The U.S. attorney's office said Friday that it will agree to toss the corruption conviction of Jim Clark, wiping out the criminal record of the man who was once the most powerful unelected official in Alaska.
Clark, former chief of staff to Gov. Frank Murkowski and before that a Juneau lobbyist and attorney, last month sought to have his charge thrown out under a recent U.S. Supreme Court ruling that narrowed the law barring conflicts of interest under which he, and many other public and corporate officials around the country, have been convicted.
In his filing Friday in U.S. District Court in Anchorage, assistant U.S. attorney Kevin Feldis agreed that Clark's 2008 guilty plea was to a felony that no longer exists.
But Feldis said that prosecutors will hold Clark to his plea-bargain pledge to cooperate in any future corruption trials and investigations. If he fails to cooperate, it would void the plea bargain and it would subject him to other charges.
Reached in the Lower 48, where he is attending a wedding, Clark said he has no intention of wavering in that pledge.
"My obligation to cooperate with the government and everything else that was in the plea agreement stands," he said.
Clark is expected to be a witness in a possible future trial of former state Rep. Bruce Weyhrauch on bribery, extortion and conspiracy charges. Weyhrauch, a Juneau Republican, is also challenging his charges.
Last month, Clark asked a federal judge to dismiss his case despite his guilty plea in 2008 to a single count of defrauding Alaska citizens of their right to his honest services as a public official. Clark admitted conspiring with former officials of the defunct oil-field services company Veco Corp. to channel $68,550 in illegal contributions to Murkowski's political campaign -- without Murkowski's knowledge, he said.
But last summer, in cases brought by former public and corporate officials, including Weyhrauch, the Supreme Court narrowed the scope of the honest services fraud statute. Where once it covered undisclosed conflicts of interest and self-dealing, the justices said it could only apply when bribery or kickbacks were involved. Neither was alleged in the Clark case, and both Clark and prosecutors agreed he was no longer in violation of the weakened law.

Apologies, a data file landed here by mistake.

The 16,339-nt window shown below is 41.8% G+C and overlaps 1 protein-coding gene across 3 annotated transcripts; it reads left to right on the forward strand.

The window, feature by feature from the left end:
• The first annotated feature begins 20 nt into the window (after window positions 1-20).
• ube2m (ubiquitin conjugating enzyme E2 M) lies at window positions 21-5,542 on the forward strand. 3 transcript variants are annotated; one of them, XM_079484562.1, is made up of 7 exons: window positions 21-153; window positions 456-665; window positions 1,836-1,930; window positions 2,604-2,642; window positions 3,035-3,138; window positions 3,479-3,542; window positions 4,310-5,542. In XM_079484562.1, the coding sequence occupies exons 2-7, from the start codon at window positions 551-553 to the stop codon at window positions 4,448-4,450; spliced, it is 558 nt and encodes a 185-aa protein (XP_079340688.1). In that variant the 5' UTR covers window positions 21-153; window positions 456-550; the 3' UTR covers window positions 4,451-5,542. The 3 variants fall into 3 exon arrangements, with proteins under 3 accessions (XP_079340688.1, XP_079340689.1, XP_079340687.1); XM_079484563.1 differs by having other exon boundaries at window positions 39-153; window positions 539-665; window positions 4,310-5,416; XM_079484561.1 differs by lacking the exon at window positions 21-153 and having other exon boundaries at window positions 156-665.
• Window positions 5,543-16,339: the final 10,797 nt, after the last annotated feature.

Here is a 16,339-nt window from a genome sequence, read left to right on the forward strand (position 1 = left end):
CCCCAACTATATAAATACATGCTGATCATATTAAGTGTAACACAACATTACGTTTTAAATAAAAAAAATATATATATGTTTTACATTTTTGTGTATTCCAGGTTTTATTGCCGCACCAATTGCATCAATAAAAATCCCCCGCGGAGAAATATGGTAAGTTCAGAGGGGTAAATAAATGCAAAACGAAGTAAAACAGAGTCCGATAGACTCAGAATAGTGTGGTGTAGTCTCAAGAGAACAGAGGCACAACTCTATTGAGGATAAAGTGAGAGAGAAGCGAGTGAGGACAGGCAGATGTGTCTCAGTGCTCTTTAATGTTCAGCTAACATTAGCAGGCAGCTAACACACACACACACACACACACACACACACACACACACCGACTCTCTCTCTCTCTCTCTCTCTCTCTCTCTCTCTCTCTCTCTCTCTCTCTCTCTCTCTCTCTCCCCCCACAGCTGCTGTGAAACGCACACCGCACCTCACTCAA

U.S. District Judge John Sedwick accepted Clark's guilty plea on March 4, 2008, and he will have to formally rule on the dismissal, which he almost certainly will agree to. He has not yet set a hearing date. Clark's law license was suspended after his plea. Alaska Bar counsel Steve Van Goor said that when he gets official notice that the charge is dismissed, he'll inform the Alaska Supreme Court, which will likely reinstate Clark's license.
Van Goor said Clark's license was suspended solely on the basis of his conviction. He said a new ethics complaint against Clark could still be brought by a citizen or the bar association itself based on the facts in the plea, which still stand.
The Justice Department has gone to Congress to restore the original breadth of honest services fraud, which assistant attorney general Lanny Breuer said has been an essential tool for decades in the prosecution of public corruption and corporate misdeeds.
"A public official who conceals his financial interest and then takes official action to advance those interests engages in behavior every bit as corrupt as if he accepts a clear bribe from a third party," Breuer said in testimony before the Senate Judiciary Committee last month. Honest services fraud has been used by prosecutors "because corrupt individuals could be very creative, and the schemes that they devised included a wide range of dishonest conduct that was not always susceptible to definition as a bribe or extortion."
An official who steered public contracts to a company he or she secretly owned didn't engage in bribery or kickbacks, but still violated the public trust and should be prosecuted, Breuer told the senators.
Dismissal of the charge against Clark would be yet another blow to the Alaska corruption cases, which erupted in public view with massive searches of legislative offices and the offices of Veco on Aug. 31, 2006. At one point early in 2009, the government had won jury verdicts or guilty pleas in all 11 cases it had brought, including a seven-count guilty verdict against U.S. Sen. Ted Stevens, with investigations still ongoing against Stevens' son Ben, a former state senator, and U.S. Rep. Don Young, among others.
But the massive case began to unravel with allegations of prosecutorial misconduct in Stevens' case, and those charges were eventually dismissed. Clark's would be the second dismissal, though there were no allegations of misconduct in his case.
Last month, one of the six prosecutors in the Alaska case committed suicide while he was being investigated by a special prosecutor for contempt, and earlier this year Young announced he had been told by the Justice Department that no charges would be brought against him.
Two of those convicted, former Reps. Pete Kott and Vic Kohring, are appealing their cases, citing similar misconduct as Stevens did, while Weyhrauch says his charges should be dismissed before he even goes to trial.
By RICHARD MAUER